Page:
Mystery of Ramses III's death unravelled
Archaeologists conclude that Bronze Age pharaoh was assassinated in a plot conducted by his second wife, Tiya
, Tuesday 18 Dec 2012
After two years of scientific and archaeological research and analysis, Egyptologists have solved the mystery of Ramses III's death.
They have discovered the king was murdered as part of a plot woven by his second wife, Tiya, who wished to put her son, Prince Pentawere, on the throne.
According to a medical report published on Monday in the British Medical Journal, a team led by archaeologist and former antiquities minister Zahi Hawass, and Cairoscan Centre Executive Director Ashraf Selim, DNA analysis and x-rays carried out on two unknown mummies exhibited at the Egyptian Museum, known as Unknown Man E and the Screaming Mummy, revealed that Unknown Man E is Ramses III, and he was killed by a blow from a sharp knife to the back of his neck.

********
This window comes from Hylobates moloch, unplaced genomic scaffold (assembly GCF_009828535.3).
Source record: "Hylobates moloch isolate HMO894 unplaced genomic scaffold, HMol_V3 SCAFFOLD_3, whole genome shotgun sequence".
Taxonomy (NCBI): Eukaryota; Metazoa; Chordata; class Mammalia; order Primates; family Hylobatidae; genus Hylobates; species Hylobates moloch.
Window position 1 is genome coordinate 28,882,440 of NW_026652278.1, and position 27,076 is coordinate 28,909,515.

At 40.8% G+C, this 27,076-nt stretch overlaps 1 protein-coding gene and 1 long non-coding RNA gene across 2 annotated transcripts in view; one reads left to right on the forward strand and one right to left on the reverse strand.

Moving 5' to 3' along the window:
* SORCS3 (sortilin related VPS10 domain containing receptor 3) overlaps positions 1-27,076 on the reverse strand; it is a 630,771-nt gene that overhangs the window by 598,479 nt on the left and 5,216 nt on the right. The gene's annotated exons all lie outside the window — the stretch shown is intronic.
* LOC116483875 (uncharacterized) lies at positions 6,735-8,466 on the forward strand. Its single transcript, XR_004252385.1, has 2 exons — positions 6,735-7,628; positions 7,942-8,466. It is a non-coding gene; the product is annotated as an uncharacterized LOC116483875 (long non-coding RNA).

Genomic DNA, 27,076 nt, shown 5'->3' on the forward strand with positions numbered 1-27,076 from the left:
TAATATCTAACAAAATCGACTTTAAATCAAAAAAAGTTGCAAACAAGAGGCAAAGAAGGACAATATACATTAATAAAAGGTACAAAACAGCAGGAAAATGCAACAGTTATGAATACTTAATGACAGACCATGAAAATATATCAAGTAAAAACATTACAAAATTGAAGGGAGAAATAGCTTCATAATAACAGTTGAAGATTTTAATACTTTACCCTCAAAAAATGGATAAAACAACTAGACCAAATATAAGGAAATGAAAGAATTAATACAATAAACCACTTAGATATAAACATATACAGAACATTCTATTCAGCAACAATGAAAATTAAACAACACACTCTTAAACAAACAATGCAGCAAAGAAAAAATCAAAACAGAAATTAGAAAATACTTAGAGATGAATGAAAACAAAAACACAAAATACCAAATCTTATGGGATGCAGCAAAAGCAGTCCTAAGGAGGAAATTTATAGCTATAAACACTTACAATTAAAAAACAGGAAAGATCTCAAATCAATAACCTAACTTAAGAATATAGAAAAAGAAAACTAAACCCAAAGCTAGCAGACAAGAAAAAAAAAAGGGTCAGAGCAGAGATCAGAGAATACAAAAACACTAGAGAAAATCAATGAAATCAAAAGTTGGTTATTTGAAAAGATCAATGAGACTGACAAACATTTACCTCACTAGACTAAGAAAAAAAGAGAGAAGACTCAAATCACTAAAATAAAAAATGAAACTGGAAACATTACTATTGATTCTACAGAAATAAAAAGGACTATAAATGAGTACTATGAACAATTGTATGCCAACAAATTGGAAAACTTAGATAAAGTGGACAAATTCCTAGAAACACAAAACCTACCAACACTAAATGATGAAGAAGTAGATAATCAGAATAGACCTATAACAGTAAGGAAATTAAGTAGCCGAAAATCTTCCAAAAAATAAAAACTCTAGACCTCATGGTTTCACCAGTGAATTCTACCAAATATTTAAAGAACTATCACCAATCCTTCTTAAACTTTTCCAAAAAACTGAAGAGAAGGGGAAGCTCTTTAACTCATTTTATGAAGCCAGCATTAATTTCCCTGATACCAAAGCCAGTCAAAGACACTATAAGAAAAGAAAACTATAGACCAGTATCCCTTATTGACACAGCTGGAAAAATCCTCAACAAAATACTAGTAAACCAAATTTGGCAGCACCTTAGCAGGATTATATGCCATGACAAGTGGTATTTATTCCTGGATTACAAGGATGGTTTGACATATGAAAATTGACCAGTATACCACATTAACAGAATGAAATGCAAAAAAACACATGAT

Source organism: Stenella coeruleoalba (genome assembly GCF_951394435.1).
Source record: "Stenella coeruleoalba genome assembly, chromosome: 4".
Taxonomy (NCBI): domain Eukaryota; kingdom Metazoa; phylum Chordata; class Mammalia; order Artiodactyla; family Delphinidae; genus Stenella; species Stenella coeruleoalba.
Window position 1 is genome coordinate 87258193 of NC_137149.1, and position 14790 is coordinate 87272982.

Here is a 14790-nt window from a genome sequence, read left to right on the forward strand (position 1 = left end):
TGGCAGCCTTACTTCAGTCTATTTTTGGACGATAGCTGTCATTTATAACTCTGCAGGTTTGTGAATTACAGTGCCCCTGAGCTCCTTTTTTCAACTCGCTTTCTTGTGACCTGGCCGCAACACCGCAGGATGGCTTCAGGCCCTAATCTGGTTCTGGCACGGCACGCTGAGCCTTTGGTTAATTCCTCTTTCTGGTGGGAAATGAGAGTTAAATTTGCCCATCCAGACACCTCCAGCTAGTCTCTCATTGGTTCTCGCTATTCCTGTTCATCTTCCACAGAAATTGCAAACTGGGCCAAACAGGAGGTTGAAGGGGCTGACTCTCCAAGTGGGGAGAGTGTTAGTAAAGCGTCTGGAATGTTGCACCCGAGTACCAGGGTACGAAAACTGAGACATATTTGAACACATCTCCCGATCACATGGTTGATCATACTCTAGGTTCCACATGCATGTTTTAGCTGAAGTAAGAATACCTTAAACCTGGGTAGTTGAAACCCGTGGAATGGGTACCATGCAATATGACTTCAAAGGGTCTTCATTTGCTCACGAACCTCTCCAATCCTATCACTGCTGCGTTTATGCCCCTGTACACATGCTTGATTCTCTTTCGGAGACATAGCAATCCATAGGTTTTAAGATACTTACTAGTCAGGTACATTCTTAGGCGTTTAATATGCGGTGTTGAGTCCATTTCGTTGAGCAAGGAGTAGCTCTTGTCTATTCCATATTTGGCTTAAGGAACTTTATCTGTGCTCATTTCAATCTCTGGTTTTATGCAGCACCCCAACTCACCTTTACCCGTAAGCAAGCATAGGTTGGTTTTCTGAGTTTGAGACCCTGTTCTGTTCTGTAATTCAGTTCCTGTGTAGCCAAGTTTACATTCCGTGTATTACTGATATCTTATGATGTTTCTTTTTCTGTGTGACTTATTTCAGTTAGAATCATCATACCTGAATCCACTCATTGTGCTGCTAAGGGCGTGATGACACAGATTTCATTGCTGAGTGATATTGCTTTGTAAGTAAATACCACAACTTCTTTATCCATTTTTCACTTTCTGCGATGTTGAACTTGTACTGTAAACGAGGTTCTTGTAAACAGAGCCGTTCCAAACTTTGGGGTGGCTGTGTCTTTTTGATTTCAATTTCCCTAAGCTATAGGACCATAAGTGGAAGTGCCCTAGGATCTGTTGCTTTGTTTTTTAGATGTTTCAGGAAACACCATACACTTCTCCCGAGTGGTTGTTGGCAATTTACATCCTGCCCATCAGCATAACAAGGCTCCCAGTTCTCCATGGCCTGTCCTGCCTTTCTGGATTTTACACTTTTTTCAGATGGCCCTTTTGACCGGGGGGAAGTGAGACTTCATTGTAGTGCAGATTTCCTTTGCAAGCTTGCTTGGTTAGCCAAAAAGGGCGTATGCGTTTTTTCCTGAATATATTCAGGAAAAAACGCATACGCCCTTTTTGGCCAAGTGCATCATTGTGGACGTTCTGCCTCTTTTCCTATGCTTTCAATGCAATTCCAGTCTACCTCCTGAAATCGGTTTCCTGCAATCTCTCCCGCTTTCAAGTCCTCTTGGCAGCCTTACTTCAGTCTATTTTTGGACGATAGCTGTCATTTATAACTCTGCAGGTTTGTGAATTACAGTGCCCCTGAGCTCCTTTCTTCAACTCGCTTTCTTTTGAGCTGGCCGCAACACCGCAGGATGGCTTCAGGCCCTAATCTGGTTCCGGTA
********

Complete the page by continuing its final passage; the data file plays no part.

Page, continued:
The x-rays located a Horus eye amulet inside his chest, and four other amulets representing the four sons of Horus.
Hawass points out that these amulets were inserted into the mummy's chest in a special position in order to protect the king during his trip to eternity.
Studies also revealed that the Screaming Mummy is Prince Pentawere, who committed suicide by hanging himself as a result of the failure of the plot.
"We are changing a saga of ancient Egyptian history," Hawass asserts. He explains that these recent results contradict with what was written in the papyrus trial transcripts, which mentioned that Ramses III was not killed during the plot.
The papyrus trial transcripts relate the royal harem’s plot against the king during a celebration at Medinet Habu temple. They planned to kill the king and put his second son on the throne. The papyrus mentions that many individuals were caught up in the plot, including Queen Tiya, Pentawere and a number of key household officials. Some of the plotters were sentenced to death, while others, including Pentawere, were ordered to kill themselves.
King Ramses III reigned from 1187 to 1156 BC.